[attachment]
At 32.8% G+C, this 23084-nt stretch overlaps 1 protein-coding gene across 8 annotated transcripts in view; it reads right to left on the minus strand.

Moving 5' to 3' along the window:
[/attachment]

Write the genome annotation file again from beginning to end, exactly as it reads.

At 32.8% G+C, this 23084-nt stretch overlaps 1 protein-coding gene across 8 annotated transcripts in view; it reads right to left on the minus strand.

Moving 5' to 3' along the window: